BACKGROUND

Although biomonitoring has been used in the occupational-health arena since the 1890s to monitor exposure to lead (Sexton et al. 2004), it has recently become more widely used for many applications. Biomonitoring has tremendous utility, providing an efficient and cost-effective means of measuring exposure. Biomonitoring data—when used in conjunction with available epidemiology, toxicology, or pharmacokinetic modeling3 data— can estimate a dose to assess how much has been absorbed into the body and can provide a measure of health risk. When gathered for the U.S. population, biomonitoring data can help to identify new chemicals that are found in the environment and in human tissues, monitor changes in exposures, and establish the distribution of exposures among the general population. The data can also be used to identify populations, such as infants and children, that might have higher exposures than the general population. State and local officials can use biomonitoring data to help to assess environmental risks in specific sites or populations (GAO 2000). In occupational and clinical medicine, biomonitoring can be used as a surveillance tool to help to interpret a clinical problem or to monitor an exposure trend.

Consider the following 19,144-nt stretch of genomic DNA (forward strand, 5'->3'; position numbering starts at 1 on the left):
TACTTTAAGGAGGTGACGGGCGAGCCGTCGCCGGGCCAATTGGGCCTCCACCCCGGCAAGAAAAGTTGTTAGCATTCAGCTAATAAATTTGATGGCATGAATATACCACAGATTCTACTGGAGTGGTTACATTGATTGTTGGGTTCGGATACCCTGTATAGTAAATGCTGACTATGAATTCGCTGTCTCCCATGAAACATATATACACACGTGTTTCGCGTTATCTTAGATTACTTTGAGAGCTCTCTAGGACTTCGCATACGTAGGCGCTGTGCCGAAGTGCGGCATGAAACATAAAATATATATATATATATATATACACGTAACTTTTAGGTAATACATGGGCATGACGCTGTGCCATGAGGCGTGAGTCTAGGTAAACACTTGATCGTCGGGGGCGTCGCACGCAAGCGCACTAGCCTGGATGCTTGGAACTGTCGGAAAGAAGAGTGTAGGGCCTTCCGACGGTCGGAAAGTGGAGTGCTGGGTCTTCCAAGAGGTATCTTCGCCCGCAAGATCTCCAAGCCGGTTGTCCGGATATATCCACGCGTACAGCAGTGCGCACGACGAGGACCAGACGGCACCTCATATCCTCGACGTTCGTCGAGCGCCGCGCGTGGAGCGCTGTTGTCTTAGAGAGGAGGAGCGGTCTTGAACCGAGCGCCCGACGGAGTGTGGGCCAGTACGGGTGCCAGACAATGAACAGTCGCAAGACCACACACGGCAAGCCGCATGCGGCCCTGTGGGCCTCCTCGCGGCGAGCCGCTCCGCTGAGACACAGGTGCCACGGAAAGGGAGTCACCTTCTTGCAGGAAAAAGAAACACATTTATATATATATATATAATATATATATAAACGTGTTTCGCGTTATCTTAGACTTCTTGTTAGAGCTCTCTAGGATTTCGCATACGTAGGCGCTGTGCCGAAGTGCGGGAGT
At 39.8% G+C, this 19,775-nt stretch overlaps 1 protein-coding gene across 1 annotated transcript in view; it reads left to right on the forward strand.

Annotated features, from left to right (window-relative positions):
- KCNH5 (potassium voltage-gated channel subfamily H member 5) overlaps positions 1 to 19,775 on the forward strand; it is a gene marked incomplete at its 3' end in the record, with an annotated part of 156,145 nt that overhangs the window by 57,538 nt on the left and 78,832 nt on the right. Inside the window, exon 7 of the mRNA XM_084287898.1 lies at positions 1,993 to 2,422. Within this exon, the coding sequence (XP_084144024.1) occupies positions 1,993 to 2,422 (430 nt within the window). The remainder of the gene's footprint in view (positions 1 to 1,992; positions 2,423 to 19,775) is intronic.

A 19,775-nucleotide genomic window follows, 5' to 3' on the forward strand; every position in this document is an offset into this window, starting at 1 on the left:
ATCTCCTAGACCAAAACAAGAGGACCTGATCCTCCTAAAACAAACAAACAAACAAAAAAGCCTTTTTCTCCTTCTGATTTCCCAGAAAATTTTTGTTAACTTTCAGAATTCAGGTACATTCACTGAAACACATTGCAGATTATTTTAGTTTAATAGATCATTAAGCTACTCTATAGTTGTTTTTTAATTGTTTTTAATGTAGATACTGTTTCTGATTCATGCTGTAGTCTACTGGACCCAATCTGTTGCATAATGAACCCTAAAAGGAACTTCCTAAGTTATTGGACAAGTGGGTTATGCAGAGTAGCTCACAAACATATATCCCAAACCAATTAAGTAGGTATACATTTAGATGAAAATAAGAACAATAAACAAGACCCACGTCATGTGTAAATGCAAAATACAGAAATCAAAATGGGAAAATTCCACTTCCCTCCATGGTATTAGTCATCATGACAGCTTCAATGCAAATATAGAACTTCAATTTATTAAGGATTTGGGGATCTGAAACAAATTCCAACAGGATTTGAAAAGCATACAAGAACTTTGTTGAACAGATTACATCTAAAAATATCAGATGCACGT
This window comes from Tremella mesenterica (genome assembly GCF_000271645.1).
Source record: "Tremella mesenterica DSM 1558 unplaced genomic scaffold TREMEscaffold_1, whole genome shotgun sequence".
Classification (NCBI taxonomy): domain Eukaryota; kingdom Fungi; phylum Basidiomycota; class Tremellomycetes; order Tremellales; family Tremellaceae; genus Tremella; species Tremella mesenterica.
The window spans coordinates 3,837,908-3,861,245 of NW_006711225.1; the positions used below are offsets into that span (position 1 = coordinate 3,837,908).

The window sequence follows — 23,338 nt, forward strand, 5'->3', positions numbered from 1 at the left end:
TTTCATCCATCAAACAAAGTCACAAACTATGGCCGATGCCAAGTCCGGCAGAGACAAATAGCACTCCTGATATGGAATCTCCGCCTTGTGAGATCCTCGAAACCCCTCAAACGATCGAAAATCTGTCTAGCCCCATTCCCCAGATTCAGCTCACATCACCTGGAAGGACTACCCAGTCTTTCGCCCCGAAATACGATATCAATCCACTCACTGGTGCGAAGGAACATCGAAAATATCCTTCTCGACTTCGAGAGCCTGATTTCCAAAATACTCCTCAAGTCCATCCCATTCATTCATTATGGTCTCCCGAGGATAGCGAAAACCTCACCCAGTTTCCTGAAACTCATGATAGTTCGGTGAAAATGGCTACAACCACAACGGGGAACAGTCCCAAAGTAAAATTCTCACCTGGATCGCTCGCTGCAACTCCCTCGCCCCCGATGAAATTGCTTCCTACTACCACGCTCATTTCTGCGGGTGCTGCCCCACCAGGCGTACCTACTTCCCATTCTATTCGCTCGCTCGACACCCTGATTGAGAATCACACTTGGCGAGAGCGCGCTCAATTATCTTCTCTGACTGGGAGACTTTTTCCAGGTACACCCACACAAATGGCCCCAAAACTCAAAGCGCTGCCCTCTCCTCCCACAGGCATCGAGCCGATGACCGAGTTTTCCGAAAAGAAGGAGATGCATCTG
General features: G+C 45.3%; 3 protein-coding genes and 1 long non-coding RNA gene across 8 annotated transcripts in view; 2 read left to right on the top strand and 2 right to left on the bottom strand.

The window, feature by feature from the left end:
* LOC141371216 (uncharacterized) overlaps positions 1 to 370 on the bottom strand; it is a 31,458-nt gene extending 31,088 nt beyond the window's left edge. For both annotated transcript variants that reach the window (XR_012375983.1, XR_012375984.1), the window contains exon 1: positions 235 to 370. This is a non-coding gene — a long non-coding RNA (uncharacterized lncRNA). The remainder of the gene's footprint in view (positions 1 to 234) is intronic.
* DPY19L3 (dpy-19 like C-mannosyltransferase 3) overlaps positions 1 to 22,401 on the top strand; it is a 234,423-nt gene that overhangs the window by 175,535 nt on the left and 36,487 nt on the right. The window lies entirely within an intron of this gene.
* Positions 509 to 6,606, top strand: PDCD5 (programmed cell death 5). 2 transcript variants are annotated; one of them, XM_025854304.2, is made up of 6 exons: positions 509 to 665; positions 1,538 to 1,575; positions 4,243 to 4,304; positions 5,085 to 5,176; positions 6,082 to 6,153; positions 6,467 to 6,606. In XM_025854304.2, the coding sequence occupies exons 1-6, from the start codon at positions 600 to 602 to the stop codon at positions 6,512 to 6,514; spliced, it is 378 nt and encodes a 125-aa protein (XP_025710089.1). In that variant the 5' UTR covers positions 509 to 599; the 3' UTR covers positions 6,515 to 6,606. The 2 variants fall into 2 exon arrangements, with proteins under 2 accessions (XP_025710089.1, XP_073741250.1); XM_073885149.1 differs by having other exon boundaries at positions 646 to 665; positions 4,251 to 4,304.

Several salient examples highlight the contribution of biomonitoring data to robust public-health decisions and regulations. A case example is the measurement of blood lead, which has been extensively studied. Advances in biomonitoring have allowed scientists to measure blood lead at low concentrations and to correlate these concentrations with adverse health effects. That has resulted in the lowering by the Centers for Disease Control and Prevention (CDC) of blood lead concentrations of concern to 10 µg/dL, although no threshold for effects has been identified (CDC 2005). Blood lead concentrations collected in the CDC National Health and Nutrition Examination Survey (NHANES) from 1976 to 1980 provided impetus for Environmental Protection Agency (EPA) regulations that reduced lead in gasoline, in part on the basis of declining blood lead that paralleled declining gasoline lead (GAO 2000; Jackson et al. 2002).

3

Pharmacokinetics is defined as “the quantitative study of factors that control the time course for absorption, distribution, metabolism, and excretion of chemicals within the body” (Reddy et al. 2005). Pharmacokinetics was developed based on studies with therapeutic drugs. Toxicokinetics is a more recent term that has essentially the same meaning as pharmacokinetics, but refers specifically to non-drug substances, primarily toxic chemicals (McNaught and Wilkinson 1997). The committee uses the term pharmacokinetics, and by analogy pharmacodynamics (biological effect of chemical interaction with target sites in the body), as these terms were originally used and many of the key principles were first described within the context of therapeutic drugs.



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